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Appalachia and the atom bomb

Today we mark a noteworthy anniversary in the history of the world—and in the history of Appalachia, although I don’t think we really associate the two as we should.

Lots of people know that the enriched uranium in “Little Boy,” the atomic bomb dropped on Hiroshima seventy years ago, came from the Y-12 plant at Oak Ridge here in East Tennessee.  At the very least, they know that Oak Ridge was involved somehow in the Manhattan Project.  But while plenty of people know of East Tennessee’s connection to the atomic bombing, I suspect they don’t really “get” it.  “Appalachia” connotes backwardness; people think of the mountains as a place of log cabins and hardscrabble farms, not the advent of the atomic age.

Even here in East Tennessee, it seems to me that we tend to see Oak Ridge’s wartime experience as somehow set apart from the rest of our history, as a kind of singular, brief moment in time when we suddenly became relevant before slipping back out of the mainstream.  Because we’ve let ourselves be convinced of our isolation and exceptionalism, we don’t really “own” this instance that proves how wrong those notions of isolation and exceptionalism are.  But Oak Ridge’s history, and thus the history of the atomic bomb and the world it made and unmade, is a part of Appalachian history.

Part of the job of Appalachian historians, I think, is to figure out how to integrate these aspects of the region’s past that don’t fit people’s expectations into a more comprehensive narrative.  Maybe this would help erode some of the simplistic stereotypes that continue to define popular notions of what the region is, and what it isn’t.  East Tennessee’s role in the creation of the atomic bomb might be a good entry point for this sort of thing, but that won’t happen as long as we see it as some singular development in the region’s history that has little to do with the rest of it.

With that out of the way, here are some links in recognition of what happened seventy years ago today.

Shift change at Y-12 in 1945. Department of Energy via Wikimedia Commons

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In Civil War ordnance news…

…things are still turning up and going kablooie, even in the Pacific Northwest:

On April 22, members of the U.S. Army’s 707th Explosive Ordinance Disposal Company left their base on a mission to detonate a very unusual object.

Construction crews had discovered an Absterdam Type 2/3 Projectile in Ilwaco, Washington. This type of explosive artillery shell dates to around the time of the American Civil War.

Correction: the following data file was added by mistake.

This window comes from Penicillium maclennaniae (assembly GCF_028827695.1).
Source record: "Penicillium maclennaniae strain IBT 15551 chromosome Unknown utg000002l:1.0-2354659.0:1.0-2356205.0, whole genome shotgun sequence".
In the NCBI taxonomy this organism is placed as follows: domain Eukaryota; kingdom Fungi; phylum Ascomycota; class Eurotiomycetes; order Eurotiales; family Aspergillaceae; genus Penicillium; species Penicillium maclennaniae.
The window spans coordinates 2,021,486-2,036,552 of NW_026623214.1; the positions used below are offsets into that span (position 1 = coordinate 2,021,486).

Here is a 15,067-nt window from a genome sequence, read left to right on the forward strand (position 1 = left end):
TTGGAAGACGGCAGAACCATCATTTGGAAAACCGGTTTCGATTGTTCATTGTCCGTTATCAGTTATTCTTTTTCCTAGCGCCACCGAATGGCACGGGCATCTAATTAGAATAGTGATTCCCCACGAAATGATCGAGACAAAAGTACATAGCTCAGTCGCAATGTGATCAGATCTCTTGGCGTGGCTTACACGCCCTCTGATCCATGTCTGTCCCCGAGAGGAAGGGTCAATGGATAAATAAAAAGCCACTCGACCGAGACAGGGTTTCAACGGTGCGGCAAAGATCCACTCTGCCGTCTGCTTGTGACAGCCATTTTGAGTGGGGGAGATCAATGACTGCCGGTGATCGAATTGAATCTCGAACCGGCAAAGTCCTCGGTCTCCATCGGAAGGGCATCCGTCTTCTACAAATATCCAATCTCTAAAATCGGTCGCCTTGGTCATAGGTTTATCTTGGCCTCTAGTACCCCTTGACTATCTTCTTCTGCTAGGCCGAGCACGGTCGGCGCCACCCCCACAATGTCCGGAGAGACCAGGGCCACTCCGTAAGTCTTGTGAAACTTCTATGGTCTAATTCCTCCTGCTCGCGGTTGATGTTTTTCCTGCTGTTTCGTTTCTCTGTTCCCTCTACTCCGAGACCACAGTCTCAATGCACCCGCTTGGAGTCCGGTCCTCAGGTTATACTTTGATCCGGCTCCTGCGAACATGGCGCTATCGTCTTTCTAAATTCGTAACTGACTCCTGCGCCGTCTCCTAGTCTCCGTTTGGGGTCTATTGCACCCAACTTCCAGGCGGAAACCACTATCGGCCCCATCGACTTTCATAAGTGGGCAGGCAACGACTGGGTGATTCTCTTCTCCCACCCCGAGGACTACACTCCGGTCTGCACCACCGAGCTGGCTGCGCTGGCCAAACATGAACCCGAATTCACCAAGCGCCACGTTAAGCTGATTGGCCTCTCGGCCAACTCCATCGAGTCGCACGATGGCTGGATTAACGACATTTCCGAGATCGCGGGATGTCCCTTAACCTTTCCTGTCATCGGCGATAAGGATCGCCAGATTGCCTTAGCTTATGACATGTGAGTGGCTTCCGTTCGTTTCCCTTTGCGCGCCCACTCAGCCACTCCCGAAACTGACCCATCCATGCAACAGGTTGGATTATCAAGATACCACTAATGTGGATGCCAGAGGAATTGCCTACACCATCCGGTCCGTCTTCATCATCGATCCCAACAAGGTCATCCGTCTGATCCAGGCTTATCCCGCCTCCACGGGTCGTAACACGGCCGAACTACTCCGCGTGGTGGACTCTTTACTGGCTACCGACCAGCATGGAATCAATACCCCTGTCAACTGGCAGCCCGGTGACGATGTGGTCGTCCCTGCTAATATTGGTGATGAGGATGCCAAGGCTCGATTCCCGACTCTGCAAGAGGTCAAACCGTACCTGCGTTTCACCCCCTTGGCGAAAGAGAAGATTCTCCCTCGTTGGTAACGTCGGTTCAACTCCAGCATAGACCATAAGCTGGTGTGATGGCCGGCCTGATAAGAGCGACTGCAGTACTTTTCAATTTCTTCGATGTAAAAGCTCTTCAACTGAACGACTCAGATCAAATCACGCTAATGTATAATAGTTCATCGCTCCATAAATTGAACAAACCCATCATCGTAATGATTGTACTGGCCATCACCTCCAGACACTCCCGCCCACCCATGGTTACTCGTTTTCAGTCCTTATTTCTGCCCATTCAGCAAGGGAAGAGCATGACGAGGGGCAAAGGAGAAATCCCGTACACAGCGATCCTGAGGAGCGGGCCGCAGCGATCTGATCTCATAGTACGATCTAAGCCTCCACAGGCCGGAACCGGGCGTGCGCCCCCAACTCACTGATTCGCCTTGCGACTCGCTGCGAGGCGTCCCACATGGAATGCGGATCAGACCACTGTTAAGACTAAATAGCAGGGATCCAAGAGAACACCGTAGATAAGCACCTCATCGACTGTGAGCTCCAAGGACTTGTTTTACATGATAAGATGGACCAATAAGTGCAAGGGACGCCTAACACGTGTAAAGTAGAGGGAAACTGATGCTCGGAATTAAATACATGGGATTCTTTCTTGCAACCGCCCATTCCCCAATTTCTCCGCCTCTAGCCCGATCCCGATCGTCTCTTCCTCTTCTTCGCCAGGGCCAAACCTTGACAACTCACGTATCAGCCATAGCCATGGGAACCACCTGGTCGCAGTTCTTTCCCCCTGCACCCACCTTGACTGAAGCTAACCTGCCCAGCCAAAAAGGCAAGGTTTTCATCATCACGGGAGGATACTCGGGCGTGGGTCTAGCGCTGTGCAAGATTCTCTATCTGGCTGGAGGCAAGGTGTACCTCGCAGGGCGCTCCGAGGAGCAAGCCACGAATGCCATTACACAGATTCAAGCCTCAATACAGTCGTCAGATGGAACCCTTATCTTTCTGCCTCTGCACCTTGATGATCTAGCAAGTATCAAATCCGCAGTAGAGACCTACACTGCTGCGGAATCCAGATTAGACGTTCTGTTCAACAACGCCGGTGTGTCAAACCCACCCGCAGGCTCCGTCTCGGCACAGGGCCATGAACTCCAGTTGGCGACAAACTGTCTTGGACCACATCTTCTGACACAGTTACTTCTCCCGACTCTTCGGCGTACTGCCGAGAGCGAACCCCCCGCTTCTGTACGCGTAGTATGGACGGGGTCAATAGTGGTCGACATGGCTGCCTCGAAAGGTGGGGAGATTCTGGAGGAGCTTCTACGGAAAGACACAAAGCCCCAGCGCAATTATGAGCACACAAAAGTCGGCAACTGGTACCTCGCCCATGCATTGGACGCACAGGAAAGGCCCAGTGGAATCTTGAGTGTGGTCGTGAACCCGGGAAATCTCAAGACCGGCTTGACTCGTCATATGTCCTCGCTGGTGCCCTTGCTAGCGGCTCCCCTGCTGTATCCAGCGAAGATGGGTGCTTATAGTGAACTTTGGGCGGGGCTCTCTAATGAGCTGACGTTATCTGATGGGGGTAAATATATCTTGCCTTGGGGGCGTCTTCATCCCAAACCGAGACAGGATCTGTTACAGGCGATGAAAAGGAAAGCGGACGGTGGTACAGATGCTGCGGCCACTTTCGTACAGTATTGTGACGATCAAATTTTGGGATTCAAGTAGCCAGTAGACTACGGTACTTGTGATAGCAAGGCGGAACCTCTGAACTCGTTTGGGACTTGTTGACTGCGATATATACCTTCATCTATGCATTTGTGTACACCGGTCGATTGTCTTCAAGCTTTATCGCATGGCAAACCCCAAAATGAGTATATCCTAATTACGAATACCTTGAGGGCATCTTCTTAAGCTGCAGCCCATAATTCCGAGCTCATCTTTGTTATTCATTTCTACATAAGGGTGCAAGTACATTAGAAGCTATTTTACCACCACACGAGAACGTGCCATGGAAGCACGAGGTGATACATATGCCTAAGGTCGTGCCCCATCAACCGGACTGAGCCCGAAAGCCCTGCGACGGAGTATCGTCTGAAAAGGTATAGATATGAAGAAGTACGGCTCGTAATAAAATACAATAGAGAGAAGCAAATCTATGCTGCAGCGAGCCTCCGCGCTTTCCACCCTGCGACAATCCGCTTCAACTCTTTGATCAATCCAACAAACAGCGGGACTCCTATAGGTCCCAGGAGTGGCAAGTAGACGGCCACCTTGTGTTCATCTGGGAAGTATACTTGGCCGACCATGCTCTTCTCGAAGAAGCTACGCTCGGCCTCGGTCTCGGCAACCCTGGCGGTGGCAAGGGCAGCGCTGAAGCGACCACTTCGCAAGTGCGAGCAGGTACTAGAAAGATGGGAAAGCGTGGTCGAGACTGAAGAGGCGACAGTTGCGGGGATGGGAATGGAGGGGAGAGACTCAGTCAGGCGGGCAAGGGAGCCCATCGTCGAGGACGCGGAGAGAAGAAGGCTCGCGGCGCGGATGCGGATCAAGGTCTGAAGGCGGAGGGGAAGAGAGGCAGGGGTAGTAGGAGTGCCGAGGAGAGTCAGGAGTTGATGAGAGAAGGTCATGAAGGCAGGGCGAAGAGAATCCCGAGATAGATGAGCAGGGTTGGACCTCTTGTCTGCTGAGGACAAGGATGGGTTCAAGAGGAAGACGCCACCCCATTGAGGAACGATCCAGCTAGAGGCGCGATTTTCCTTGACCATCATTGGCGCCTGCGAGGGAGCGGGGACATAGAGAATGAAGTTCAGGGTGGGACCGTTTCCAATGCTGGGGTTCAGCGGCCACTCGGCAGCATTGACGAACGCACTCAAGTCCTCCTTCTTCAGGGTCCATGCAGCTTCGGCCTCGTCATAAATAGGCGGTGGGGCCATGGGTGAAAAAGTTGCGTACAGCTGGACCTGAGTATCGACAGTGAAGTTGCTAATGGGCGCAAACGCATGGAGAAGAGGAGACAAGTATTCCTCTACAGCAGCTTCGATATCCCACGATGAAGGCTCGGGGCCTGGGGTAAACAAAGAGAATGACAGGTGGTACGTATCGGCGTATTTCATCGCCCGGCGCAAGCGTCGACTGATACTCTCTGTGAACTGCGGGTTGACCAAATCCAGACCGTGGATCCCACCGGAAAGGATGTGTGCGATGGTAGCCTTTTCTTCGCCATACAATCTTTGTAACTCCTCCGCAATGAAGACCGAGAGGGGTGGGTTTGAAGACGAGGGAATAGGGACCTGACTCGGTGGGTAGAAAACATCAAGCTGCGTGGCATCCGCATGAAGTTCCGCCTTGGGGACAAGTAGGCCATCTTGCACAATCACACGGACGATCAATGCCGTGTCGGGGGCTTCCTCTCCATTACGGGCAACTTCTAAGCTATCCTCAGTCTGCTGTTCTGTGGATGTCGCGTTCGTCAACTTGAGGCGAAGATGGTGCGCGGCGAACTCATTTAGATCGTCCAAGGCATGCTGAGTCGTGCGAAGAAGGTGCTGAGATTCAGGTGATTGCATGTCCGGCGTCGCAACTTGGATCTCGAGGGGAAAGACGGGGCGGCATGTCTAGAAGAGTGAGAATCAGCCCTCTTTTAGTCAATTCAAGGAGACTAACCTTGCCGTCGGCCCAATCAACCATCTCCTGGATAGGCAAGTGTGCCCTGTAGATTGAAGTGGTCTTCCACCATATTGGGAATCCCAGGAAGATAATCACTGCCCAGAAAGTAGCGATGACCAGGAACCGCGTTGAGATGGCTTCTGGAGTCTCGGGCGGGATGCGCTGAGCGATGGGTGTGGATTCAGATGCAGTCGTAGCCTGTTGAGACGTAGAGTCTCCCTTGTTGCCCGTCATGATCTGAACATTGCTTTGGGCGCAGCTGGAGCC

The round sat undisturbed until being discovered more than a century-and-half later. It may sound strange, but this happens more often than you might think.

Capt. Shawn McMickle, the soldiers’ company commander, said that he’s responded to three Civil War-era explosives since he’s served with the Army in the Pacific Northwest.

The same thing happened at LMU when I was an undergrad.  Some guys were digging a water line and unearthed something like fifteen Civil War-era shells near an old dorm building.  To make a long story short, an EOD team came down from Ft. Campbell, dug up the whole cache, took them behind the basketball arena, and a massive BANG! ensued.

Oddly enough, the shells turned up right across from the museum.  The campus is practically within sight of Cumberland Gap, which changed hands four times during the war, so I suppose we shouldn’t have been too surprised.  But it was still a shock to find live shells buried just a stone’s throw from our galleries, with their Civil War weapons sitting dormant and harmless in glass cases.  One look at the EOD guys’ gear reminded you what we too often forget: those objects were meant to wreak havoc on human bodies.

Speaking of buried Civil War artifacts, two guys just got a hefty fine and two years of supervised release for pilfering a Hotchkiss shell in southeastern Tennessee.  Let this be a reminder to all you knuckleheads to let sleeping ordnance lie.

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Two easy things you can do right now to support Tennessee history

Okay, here are two quick things I’d like everybody reading this blog to do.

First, as you may recall, we’re doing a special fundraising drive on behalf of Marble Springs State Historic Site this year in commemoration of the bicentennial of Gov. John Sevier’s death.  We’ve just set up a new, super-easy way to contribute to this campaign at GoFundMe, so if you haven’t made a donation yet, please take a minute to do so.

Of course, you can still contribute via PayPal at the Marble Springs website or by sending a check in the mail.  If you can’t afford $200, feel free to contribute whatever you can.  We’ll gladly accept donations of any size.  When it comes to small historic sites, every contribution makes a big difference.

It’s a tough economic climate for smaller historic sites and museums, and some of the funding sources we regularly depend on are shrinking, so I strongly encourage everybody who loves Tennessee history, the American Revolution, and preservation to pitch in.

Second, there’s a historic home here in Knoxville in danger of being lost to development.  You can show your opposition to demolishing this historic property by adding your signature to the petition at Change.org.

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Filed under Appalachian History, Historic Preservation, Museums and Historic Sites, Tennessee History